9/27(金)〜10/12(土) 「月夜の茶会 茶道具展」


「松崎融 大盆展」オープニングの様子


「松崎融 お盆の季節の大盆展」は現在開催中です。


秋元雄史(あきもと・ゆうじ) …東京藝術大学大学美術館館 長・教授、練馬区立美術館館長。1991年よりベネッセアートサイト直島のアートプロジェクトに関わり、2004年 に地中美術館館長、2007年に金沢21世紀美術館館長に 就任。







Essay by Glenn Adamson- A Bowl of Heaven

A Bowl of Heaven

Glenn Adamson Senior Scholar, Yale Center for British Art


It took Shin Fujihira more than forty years to make a teabowl. Not that he was working on it the whole time – in fact, he purposefully avoided this most iconic of Japanese ceramic forms, feeling that the refined cult of tea ceremony (Chanoyu) was a “wicked world,” artificial and restrictive.

He felt this way despite his family lineage, which placed him the ceramic elite of Kyoto, a city famous for its ornately decorated and refined wares. No less a personage than Kanjiro Kawai helped foster his talent, even bequeathing him his given name, Shin. And yet he rebelled, becoming an unorthodox and individualistic talent.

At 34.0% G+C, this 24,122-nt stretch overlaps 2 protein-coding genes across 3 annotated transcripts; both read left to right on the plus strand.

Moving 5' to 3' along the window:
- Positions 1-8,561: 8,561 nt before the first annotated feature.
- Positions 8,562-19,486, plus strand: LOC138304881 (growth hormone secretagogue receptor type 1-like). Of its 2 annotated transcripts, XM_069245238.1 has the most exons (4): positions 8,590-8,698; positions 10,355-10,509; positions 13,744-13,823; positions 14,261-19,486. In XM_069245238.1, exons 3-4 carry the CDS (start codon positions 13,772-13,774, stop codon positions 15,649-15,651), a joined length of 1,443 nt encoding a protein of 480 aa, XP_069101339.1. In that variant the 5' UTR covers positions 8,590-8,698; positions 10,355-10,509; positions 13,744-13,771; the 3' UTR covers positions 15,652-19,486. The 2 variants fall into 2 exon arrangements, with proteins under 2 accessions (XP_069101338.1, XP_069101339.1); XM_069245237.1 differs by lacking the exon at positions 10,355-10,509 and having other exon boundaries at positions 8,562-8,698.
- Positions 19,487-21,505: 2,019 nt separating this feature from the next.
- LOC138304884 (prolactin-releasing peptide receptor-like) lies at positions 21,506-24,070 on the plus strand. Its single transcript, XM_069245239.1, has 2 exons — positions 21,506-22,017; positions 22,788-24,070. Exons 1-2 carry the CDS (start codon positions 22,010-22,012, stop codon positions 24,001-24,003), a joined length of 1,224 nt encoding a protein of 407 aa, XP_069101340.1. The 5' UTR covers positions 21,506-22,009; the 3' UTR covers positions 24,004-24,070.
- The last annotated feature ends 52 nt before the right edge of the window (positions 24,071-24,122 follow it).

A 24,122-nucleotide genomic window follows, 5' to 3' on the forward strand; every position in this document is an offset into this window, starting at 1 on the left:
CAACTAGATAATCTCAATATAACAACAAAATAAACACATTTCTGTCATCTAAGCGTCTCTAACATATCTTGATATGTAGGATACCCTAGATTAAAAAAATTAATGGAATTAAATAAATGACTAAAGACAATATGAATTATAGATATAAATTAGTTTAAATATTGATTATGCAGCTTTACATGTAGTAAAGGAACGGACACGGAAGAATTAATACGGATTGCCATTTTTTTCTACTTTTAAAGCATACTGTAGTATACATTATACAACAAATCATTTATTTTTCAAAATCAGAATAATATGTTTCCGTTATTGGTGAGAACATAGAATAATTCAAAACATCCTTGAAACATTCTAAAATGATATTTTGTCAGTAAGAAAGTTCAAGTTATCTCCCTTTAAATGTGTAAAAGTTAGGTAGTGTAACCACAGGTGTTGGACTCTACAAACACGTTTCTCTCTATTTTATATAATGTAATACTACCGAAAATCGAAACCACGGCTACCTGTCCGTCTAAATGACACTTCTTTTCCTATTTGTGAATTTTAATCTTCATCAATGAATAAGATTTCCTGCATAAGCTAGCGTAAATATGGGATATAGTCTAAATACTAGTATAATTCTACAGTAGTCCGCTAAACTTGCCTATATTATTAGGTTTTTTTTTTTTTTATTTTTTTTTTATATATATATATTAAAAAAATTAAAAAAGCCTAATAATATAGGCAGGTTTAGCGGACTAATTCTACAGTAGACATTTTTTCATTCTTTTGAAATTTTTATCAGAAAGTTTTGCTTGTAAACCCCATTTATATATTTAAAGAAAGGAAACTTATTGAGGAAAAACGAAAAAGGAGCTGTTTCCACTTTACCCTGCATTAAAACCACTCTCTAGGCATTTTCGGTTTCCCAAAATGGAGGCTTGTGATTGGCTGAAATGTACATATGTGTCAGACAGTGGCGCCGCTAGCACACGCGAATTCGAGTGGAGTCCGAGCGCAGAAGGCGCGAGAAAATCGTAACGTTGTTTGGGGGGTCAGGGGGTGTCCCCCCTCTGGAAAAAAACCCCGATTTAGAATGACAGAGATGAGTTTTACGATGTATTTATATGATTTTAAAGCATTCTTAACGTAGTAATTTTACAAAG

In Japan, of course, unorthodoxy is its own tradition. The ideal of the Chinese literati, who withdrew from court intrigue to concentrate on their own artistic visions, was adopted by such figures as Matsuo Bashō, the Edo period poet, who is considered by many to have been the greatest composer of haiku. For example:

A snowy morning—
by myself,
chewing on dried salmon.

When Fujihira did finally decide it was time to create teabowls, he achieved just this sort of elliptical, compressed style. Handbuilt rather than thrown on the wheel, each is as eccentric as the artist himself, no one contour the same as any other.

The one I have before me has a cinnabar glaze, a pink-suffused celadon somewhat reminiscent of Chinese Song Dynasty jun wares. It is made of earthen materials, and its lip travels round it irregularly, like a mountain path. Yet it also contains a cloud, a gorgeous gray smudge that runs through the glaze: a portion of heaven. Bearing the bowl’s light weight in the hands is pure, giddy pleasure; I can imagine it lifting of its own accord, rising to up the sky.

I can also imagine it filled with green froth. Fujihira may not have admired the rigorous conventions of chanoyu, but then, those conventions have themselves shifted in recent years. It’s easy to imagine a contemporary tea-lover falling in love with this bowl.

For me, nothing he ever made was more poignant than this bowl. It’s at once unpretentious and transcendent, like snow and salmon and everything else under the sheltering sky.